The Texas Education Agency this week released a model policy on reviewing library books for “obscene” content. School districts do not have to adopt the policy, but have been asked by TEA to consider it for adoption or to expand upon existing local policy.
In a letter to districts, TEA stated: “While most school systems have a local policy (see EF Local) to review instructional resources after a parent complaint is received, school libraries are offered as places for voluntary inquiry. While instructional materials and library materials are both considered instructional resources, they are not the same….TEA’s model policy provides such a distinction by solely addressing the review, selection, and approval of library materials, including procedures to ensure transparency and clear processes for parents to challenge those chosen materials in a more comprehensive manner.”
TEA’s recommendations stem from a November directive from Gov. Greg Abbott for the agency to develop statewide standards to remove “pornographic” materials from K-12 libraries. The model policy includes detailed recommendations for district-level review committees to examine book inventories and respond to parent complaints asking for book removals. Additionally, under the policy, districts would be required to maintain online lists of all materials and planned acquisition of materials for public review.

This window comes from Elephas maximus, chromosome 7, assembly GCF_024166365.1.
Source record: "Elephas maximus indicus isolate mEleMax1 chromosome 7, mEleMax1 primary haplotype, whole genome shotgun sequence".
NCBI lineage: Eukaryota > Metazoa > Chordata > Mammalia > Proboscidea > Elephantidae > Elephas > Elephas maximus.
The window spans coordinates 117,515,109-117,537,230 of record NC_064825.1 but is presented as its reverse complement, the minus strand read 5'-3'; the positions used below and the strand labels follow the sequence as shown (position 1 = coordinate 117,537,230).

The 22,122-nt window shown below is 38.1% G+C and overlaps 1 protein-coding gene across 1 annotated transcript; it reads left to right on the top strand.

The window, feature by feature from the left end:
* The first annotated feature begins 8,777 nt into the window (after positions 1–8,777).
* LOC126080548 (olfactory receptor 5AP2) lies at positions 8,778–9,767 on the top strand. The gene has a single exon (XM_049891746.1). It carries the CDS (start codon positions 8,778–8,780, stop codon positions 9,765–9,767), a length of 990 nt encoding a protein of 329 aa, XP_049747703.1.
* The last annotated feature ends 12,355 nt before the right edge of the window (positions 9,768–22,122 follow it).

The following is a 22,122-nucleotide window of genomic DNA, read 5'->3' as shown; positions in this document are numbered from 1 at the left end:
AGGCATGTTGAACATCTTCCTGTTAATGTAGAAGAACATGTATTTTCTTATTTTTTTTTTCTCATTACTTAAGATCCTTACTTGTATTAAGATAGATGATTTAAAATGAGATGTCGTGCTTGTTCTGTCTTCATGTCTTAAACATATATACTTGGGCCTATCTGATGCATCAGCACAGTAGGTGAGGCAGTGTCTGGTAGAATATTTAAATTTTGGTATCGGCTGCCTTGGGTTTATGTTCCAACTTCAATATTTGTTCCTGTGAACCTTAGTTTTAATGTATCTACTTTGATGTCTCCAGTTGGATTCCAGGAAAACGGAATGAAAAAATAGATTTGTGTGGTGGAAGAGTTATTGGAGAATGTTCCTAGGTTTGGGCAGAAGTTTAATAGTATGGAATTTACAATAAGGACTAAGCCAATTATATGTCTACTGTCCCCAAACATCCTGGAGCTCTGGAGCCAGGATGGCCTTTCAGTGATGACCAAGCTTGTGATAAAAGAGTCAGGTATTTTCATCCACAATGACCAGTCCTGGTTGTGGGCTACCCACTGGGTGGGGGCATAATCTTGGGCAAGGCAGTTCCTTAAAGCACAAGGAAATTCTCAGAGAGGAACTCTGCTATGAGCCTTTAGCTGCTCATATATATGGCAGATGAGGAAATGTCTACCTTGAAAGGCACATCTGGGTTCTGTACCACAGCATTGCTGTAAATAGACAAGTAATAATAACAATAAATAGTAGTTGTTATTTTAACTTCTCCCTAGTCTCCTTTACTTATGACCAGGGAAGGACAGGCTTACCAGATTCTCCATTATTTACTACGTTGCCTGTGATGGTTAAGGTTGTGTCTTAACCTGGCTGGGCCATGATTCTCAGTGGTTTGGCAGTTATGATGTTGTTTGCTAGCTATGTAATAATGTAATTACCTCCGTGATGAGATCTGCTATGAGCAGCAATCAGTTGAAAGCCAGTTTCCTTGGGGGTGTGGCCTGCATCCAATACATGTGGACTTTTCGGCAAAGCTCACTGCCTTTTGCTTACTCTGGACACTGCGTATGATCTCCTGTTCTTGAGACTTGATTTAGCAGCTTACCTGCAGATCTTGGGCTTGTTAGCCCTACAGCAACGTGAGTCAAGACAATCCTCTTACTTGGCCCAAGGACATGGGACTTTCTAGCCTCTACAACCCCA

As noted by TEA, most districts already have review policies for instructional materials and have been using the same or a similar process to handle parental complaints against library books. Complaints have risen significantly in the past year after conservative officials began targeting schools with scurrilous claims against books on race, gender, and sexuality.
- See the NBC news article on “Here are 50 books Texas parents want banned from school libraries.”